Taxes are a reality of the society we live in, but you’ve probably asked yourself, “How do I pay as little tax as possible over my lifetime?” at least once or twice! And when it comes to your retirement, taxes become an even more important issue because you want your hard-earned savings to last as long as possible. Paying little to no tax on your retirement funds may seem like a pipe dream, but it really is possible with a bit of foresight and strategizing.
The new Tax Cuts and Jobs Act that was passed in December 2017 has some features that can be used to your advantage as long as you plan for them. Most notably, the standard deduction has increased to $24,000 for married couples filing jointly and $12,000 for single filers. If you want to work this increase to your benefit, you need to make sure that your money is spread out in different investment vehicles so only a portion of your retirement income is taxed. Let me explain.
Imagine you could wave your magic wand and have the ultimate retirement plan come true and pay zero or minimal federal tax on your income. While it seems far-fetched, what it comes down to is the proverbial chicken and egg question. Which comes first? The chicken or the egg? Or, in this case, should you pay taxes today or pay them later, when you retire?
Our country’s tax rates are at historic lows. Practically speaking, will future tax rates increase or decrease? With programs like Social Security, Medicaid, and Obamacare currently underfunded, taxes will likely be raised to continue these programs in the future. Even though many authorities harp on the idea of deferring taxes now while you are in a higher tax bracket and paying them when you are bringing home less, we have an opportunity to shift our mindset about where we put our next dollar.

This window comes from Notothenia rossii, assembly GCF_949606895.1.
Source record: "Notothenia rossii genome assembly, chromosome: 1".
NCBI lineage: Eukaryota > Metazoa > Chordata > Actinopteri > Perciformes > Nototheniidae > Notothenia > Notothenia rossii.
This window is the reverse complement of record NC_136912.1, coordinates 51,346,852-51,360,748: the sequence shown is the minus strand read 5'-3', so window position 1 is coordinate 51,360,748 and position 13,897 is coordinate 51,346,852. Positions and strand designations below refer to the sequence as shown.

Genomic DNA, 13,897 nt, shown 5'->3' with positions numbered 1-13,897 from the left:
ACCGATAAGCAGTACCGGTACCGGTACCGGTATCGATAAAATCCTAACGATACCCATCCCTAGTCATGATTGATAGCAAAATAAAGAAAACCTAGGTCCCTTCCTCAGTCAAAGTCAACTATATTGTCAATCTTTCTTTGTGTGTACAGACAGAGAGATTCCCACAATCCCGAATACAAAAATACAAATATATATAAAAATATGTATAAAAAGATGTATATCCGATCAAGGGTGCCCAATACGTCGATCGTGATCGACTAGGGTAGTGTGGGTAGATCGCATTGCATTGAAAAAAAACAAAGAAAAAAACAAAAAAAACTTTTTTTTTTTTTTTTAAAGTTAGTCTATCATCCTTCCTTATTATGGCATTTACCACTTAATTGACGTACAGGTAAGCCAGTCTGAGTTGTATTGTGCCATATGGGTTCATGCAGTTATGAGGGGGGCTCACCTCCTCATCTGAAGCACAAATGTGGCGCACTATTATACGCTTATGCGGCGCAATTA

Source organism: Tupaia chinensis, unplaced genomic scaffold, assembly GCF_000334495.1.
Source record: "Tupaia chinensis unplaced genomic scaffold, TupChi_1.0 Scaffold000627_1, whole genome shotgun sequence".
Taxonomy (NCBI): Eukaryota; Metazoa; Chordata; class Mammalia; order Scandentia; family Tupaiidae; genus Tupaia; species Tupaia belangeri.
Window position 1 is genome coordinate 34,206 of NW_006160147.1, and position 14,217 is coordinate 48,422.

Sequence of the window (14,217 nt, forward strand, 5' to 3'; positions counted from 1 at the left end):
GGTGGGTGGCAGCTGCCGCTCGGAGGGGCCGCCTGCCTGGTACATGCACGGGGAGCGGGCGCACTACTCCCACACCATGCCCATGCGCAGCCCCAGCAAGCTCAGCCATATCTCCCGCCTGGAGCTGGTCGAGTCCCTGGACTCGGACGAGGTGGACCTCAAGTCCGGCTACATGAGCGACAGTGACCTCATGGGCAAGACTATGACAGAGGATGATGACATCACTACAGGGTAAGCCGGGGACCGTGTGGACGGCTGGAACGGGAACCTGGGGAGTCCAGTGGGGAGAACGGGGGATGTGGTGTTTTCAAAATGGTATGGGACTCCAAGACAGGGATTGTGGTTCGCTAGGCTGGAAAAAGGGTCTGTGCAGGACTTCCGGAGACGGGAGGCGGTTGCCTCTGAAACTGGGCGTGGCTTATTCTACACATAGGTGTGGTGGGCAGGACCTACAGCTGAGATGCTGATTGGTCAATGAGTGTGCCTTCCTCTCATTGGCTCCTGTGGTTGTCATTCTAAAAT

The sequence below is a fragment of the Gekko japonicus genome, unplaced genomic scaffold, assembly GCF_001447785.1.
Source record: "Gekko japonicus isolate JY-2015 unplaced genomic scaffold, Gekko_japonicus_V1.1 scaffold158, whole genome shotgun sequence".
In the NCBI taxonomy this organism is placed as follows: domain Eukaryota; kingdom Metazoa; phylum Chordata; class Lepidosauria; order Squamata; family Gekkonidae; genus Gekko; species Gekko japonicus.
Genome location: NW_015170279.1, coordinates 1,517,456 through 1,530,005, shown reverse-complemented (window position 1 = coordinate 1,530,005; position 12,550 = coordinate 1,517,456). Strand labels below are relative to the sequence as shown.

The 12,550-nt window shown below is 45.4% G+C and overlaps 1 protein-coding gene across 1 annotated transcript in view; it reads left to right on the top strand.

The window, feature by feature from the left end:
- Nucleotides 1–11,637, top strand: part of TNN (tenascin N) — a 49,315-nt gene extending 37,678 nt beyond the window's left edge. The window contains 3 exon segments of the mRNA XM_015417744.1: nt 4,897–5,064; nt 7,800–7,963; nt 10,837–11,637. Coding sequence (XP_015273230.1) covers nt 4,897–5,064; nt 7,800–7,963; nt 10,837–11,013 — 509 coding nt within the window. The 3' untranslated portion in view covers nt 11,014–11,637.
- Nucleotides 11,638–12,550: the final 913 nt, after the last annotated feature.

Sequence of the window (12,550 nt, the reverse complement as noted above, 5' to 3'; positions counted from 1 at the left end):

The majority of the retirees I see have all of their money in traditional retirement accounts, such as 401(k)s. But what if those retirees revamped their portfolio and re-allocated their savings by doing Roth conversions or contributions into Roth IRAs, Roth 401(k)s, insurance, or other tax-friendly options? The goal is to leave enough money in traditional retirement accounts to take a distribution of $24,000 or less per year.
Since you need more than $24,000 a year to live on, you would then take the rest of your income from Social Security and other tax-free resources in your arsenal. If you don’t need all the funds you have saved in your tax-free accounts, they will then be passed down to your heirs with zero tax as well. The benefits are worth the forethought.
The takeaway here is that this requires planning. Don’t let yourself get to retirement and be forced to pay taxes on more of your income than necessary. Ask me how to create a plan that gets you to zero or the lowest potential tax rate for your unique situation! Schedule a call and meet me virtually!